Sterling collection of short stories by Alexie (Ten Little Indians, 2003, etc.), a master of the form.
The reader can take his or her pick of points where the blasphemy of Alexie’s title occurs in this multifaceted assemblage, for there are several solid candidates. One falls about two-thirds of the way in, when a hard-boiled newspaper editor chews out a young Indian writer who might be Alexie’s semblable. By that young man’s count, the editor had used the word “Jesus” thrice in 15 seconds: “I wasn’t a Christian and didn’t know much about the definition of blasphemy,” Alexie writes, “but it seemed like he’d committed some kind of sin.” In Alexie’s stories, someone is always committing some kind of sin, and often not particularly wittingly. One character, a bad drinker in need of help to bail out some prized pawned regalia, makes about as many errors as it’s possible to make while still remaining a fundamentally decent person; another laments that once you start looking at your loved one as though he or she is a criminal, then the love is out the door. “It’s logical,” notes Alexie, matter-of-factly. Most of Alexie’s characters in these stories—half selected and half new—are Indians, and then most of them Spokanes and other Indians of the Northwest; but within that broad categorization are endless variations and endless possibilities for misinterpretation, as when a Spokane encounters three mysterious Aleuts who sing him all the songs they’re allowed to: “All the others are just for our people,” which is to say, other Aleuts. Small wonder that when they vanish, no one knows where, why, or how. But ethnicity is not as central in some of Alexie’s stories as in others; in one of the most affecting, the misunderstandings and attendant tragedies occur between humans and donkeys. The darkness of that tale is profound, even if it allows Alexie the opportunity to bring in his beloved basketball. Longtime readers will find the collection full of familiar themes and characters, but the newer pieces are full of surprises.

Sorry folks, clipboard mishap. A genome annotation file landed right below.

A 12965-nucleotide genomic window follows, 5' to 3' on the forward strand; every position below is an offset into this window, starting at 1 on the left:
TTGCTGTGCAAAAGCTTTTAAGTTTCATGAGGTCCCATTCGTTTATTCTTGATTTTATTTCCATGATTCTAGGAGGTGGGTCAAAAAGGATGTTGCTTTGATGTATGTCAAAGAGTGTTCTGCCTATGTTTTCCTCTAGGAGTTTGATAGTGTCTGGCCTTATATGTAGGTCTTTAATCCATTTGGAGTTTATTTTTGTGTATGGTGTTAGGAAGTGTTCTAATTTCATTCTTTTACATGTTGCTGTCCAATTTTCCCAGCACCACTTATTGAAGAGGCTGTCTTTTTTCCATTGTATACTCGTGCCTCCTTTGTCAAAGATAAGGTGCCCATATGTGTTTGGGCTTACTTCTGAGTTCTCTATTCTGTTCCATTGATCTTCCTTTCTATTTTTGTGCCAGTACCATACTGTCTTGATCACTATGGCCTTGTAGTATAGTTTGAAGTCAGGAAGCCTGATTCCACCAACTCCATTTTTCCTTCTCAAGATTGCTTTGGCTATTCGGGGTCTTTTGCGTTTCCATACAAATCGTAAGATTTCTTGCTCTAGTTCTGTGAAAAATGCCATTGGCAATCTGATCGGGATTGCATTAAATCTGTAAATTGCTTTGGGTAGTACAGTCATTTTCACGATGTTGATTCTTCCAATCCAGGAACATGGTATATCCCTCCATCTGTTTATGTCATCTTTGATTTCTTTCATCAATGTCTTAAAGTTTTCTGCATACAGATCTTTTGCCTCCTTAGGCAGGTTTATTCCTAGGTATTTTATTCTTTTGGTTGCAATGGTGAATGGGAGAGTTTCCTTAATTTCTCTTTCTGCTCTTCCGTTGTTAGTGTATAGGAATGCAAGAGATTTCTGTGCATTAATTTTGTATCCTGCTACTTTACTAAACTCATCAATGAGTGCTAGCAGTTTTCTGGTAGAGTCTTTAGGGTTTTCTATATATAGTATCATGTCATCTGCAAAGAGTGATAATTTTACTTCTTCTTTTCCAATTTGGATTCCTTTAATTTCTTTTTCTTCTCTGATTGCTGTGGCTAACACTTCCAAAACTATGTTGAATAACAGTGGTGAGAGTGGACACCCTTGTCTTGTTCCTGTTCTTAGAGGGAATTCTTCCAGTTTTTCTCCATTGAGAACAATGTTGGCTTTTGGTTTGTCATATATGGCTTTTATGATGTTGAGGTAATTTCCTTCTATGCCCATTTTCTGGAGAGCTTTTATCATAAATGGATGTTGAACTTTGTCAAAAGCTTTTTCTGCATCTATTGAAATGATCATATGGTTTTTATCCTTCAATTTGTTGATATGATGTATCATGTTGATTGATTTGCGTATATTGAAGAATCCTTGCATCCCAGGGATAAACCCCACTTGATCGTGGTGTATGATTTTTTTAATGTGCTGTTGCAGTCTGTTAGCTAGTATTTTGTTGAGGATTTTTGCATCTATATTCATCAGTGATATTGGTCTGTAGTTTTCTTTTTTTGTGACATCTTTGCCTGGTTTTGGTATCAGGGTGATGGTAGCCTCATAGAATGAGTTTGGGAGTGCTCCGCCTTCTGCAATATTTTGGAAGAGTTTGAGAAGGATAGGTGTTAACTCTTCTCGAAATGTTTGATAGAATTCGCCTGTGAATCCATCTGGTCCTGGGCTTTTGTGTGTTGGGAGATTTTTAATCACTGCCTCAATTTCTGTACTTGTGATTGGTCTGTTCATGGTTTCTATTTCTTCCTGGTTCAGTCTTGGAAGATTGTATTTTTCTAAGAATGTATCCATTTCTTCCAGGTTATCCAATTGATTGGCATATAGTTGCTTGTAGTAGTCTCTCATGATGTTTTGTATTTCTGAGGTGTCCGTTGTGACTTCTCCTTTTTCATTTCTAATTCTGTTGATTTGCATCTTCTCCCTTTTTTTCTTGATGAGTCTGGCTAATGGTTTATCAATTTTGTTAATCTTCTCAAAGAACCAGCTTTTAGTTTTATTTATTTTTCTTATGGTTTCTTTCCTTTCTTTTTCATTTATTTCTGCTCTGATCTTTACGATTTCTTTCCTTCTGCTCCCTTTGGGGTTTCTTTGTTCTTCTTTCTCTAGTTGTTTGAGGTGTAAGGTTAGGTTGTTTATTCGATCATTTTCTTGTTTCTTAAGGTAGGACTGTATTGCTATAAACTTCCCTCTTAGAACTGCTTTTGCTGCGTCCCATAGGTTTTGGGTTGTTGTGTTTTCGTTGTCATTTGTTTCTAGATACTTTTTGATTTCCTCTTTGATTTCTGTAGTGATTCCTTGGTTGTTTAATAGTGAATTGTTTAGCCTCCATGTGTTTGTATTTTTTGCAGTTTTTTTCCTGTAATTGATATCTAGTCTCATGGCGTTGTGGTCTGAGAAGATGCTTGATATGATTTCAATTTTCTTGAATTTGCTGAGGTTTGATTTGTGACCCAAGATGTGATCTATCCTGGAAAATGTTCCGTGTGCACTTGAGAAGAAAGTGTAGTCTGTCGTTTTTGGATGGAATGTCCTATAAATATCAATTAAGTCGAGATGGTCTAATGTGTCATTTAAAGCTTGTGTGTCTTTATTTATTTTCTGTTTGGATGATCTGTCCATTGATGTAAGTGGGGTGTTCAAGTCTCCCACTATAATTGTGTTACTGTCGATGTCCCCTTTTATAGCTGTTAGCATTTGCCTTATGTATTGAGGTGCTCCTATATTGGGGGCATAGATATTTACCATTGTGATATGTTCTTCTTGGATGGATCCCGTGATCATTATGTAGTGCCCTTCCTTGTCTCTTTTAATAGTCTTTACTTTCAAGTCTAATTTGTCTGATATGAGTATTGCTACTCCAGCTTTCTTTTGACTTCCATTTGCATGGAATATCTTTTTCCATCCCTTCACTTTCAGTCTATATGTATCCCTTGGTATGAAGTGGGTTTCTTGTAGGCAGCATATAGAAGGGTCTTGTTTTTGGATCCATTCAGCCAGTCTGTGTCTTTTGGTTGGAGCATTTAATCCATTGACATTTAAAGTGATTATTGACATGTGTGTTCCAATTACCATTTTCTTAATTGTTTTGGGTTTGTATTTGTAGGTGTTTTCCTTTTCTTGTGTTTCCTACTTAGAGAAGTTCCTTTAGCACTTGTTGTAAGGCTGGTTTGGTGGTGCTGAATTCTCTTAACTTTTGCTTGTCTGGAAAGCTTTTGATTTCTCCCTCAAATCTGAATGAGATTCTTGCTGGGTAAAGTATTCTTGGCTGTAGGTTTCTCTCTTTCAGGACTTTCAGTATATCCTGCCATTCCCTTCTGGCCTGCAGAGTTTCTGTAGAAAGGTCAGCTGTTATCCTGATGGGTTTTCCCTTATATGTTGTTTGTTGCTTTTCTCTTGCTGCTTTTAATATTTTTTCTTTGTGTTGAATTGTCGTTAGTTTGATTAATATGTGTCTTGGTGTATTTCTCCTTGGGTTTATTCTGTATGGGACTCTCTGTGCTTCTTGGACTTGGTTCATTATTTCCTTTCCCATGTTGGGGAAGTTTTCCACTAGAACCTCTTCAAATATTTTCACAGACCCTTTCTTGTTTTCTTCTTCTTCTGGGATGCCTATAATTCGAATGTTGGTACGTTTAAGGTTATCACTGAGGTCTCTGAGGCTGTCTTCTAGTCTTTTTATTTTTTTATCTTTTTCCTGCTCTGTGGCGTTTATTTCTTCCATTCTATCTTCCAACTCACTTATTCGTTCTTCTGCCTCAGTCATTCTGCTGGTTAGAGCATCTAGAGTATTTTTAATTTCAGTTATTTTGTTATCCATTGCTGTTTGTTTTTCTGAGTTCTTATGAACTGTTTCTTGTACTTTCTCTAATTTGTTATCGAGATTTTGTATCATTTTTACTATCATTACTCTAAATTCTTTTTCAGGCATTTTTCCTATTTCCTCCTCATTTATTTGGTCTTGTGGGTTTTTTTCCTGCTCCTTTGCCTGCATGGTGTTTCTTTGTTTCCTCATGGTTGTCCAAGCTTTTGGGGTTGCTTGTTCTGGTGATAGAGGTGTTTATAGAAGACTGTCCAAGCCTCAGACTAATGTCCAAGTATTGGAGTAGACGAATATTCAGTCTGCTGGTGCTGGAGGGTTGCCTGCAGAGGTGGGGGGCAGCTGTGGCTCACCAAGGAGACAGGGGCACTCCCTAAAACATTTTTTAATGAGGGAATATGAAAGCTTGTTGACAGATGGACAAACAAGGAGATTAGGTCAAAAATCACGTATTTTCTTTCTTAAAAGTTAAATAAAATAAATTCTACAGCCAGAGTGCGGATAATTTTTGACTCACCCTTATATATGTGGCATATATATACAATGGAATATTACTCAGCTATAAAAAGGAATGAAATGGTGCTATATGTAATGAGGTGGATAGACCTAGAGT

Whether recent or from his earliest period, these pieces show Alexie at his best: as an interpreter and observer, always funny if sometimes angry, and someone, as a cop says of one of his characters, who doesn’t “fit the profile of the neighborhood.”